Beyond the Basics topics (see "Patient education: Adult vaccines (Beyond the Basics)")

SUMMARY AND RECOMMENDATIONS

Administration of the diphtheria-tetanus-acellular pertussis (DTaP) vaccine is routinely recommended in children, with a single booster dose of a vaccine containing tetanus toxoid, reduced diphtheria toxoid, and acellular pertussis (Tdap) recommended for 11- to 12-year-olds, followed by tetanus toxoid and the reduced diphtheria toxoid in the form of Td recommended at 10-year intervals throughout life (figure 1A and figure 1B). Despite these recommendations, immunity to tetanus and diphtheria continues to wane among adults in the United States. (See 'Introduction' above.)

The United States Advisory Committee on Immunization Practices (ACIP) recommends a single dose of a vaccine containing tetanus toxoid, reduced diphtheria toxoid, and acellular pertussis (Tdap) 0.5 mL intramuscularly [IM] in place of Td for all adults aged 19 years and older who have not received Tdap previously to address waning immunity against pertussis. The ACIP recommends that all pregnant women receive vaccination against pertussis with Tdap during each pregnancy. (See 'Routine immunization' above.)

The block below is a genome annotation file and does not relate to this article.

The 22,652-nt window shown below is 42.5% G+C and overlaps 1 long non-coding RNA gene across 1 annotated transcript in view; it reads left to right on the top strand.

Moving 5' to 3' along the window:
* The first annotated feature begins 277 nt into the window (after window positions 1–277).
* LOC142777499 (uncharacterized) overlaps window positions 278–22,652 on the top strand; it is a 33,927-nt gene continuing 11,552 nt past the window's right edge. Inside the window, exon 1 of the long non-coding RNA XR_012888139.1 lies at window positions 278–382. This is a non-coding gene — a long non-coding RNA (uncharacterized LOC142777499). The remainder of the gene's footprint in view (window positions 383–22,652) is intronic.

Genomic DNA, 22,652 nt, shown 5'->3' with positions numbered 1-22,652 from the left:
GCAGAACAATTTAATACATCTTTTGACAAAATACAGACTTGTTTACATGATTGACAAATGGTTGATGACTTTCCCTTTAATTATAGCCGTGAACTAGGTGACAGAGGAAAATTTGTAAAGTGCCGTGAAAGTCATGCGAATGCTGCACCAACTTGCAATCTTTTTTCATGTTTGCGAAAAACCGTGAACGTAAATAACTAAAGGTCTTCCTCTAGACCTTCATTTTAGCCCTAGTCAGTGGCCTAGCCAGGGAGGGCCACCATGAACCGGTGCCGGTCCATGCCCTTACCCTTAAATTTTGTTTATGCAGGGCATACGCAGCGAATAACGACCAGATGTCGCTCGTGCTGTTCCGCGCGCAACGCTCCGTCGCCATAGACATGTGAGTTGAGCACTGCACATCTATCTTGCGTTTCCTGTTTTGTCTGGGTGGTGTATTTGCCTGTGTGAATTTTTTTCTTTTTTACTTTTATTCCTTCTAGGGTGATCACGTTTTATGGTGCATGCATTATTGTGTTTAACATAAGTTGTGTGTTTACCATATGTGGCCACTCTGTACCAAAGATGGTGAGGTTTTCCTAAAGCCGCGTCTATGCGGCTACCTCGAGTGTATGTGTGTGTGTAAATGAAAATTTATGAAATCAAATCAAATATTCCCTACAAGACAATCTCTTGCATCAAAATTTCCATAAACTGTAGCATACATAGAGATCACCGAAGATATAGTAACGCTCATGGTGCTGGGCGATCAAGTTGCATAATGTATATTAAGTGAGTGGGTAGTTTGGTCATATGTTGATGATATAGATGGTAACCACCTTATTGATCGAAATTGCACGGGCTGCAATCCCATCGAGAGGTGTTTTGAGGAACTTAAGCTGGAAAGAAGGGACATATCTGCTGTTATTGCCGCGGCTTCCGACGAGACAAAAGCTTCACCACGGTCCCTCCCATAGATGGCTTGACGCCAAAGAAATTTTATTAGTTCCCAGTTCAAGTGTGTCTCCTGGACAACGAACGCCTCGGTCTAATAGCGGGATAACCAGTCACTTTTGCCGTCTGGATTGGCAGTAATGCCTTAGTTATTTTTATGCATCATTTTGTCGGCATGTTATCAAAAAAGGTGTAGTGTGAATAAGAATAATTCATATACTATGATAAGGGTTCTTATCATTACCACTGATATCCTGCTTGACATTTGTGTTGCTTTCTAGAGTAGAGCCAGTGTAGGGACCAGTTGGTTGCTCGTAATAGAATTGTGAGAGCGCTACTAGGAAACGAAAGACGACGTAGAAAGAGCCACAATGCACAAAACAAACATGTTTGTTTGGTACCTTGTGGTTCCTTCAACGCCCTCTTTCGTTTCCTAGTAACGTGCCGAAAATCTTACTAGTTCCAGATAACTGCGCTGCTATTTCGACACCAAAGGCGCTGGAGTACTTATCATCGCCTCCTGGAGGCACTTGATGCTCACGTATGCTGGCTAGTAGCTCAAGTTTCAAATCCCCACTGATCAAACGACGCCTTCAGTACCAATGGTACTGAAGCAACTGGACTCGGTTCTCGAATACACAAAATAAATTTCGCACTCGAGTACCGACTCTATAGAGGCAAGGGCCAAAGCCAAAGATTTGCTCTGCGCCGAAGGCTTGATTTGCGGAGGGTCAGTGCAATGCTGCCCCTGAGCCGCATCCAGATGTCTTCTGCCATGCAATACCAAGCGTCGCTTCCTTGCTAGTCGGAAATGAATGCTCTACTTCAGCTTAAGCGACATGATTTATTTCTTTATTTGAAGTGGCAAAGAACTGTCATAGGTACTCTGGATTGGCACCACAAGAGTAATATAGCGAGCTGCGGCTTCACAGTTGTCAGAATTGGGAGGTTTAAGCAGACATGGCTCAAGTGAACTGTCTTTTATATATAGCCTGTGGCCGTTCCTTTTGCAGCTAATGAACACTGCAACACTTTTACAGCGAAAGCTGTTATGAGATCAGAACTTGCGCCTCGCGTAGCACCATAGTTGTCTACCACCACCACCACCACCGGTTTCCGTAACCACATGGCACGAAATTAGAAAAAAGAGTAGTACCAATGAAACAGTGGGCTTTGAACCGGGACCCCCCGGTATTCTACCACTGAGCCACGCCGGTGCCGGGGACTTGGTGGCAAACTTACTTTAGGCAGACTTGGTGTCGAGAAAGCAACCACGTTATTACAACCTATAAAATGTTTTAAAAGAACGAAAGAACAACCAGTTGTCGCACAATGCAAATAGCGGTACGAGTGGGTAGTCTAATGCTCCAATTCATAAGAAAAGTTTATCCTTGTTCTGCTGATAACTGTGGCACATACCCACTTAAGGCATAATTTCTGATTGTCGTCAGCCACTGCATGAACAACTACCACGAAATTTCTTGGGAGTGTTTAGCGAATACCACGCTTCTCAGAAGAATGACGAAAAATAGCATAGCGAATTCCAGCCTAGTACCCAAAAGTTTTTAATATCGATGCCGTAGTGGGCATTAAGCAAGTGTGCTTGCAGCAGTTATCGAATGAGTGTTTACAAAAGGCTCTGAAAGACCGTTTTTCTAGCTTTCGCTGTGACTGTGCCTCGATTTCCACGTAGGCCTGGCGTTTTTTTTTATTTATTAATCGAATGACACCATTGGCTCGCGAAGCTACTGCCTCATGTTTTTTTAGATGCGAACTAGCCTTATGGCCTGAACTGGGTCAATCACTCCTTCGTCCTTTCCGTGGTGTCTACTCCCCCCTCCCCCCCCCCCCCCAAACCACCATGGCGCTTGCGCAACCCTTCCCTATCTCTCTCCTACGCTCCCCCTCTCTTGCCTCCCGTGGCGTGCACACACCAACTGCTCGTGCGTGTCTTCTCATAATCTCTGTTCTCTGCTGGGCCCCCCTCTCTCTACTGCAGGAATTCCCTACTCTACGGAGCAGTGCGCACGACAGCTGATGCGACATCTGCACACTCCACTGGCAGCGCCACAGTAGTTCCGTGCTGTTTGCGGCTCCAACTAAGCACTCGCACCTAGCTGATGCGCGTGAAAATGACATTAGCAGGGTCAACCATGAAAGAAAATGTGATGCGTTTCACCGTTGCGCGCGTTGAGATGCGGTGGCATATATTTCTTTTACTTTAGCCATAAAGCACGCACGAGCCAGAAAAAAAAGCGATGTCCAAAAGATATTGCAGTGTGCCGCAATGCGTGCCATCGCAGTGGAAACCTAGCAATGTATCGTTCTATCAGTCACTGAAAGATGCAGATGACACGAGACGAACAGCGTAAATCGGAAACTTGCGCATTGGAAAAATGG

Regardless of prior tetanus and diphtheria immunization, Td immunization should be reviewed when anyone presents with an acute injury or wound and prophylaxis administered as indicated (table 1). In addition to tetanus immunization, human tetanus immune globulin is indicated in individuals who have sustained a wound that is more severe than a clean and minor wound (eg, wounds contaminated with dirt, feces, soil, or saliva; puncture wounds; avulsions; wounds resulting from missiles, crushing, burns, or frostbite) and who have either received fewer than three doses of tetanus toxoid previously or in whom the number of previous doses is unknown. (See 'Immunization for patients with injuries' above.)

If there is any doubt about whether or not an adult received the primary series, three doses of Td should be administered; the first dose and second dose should be separated by four weeks and the third dose should be given 6 to 12 months later. Tdap should be used in place of Td in adults who have an indication (table 1). (See 'Immunization for patients with injuries' above.)

Use of UpToDate is subject to the  Subscription and License Agreement.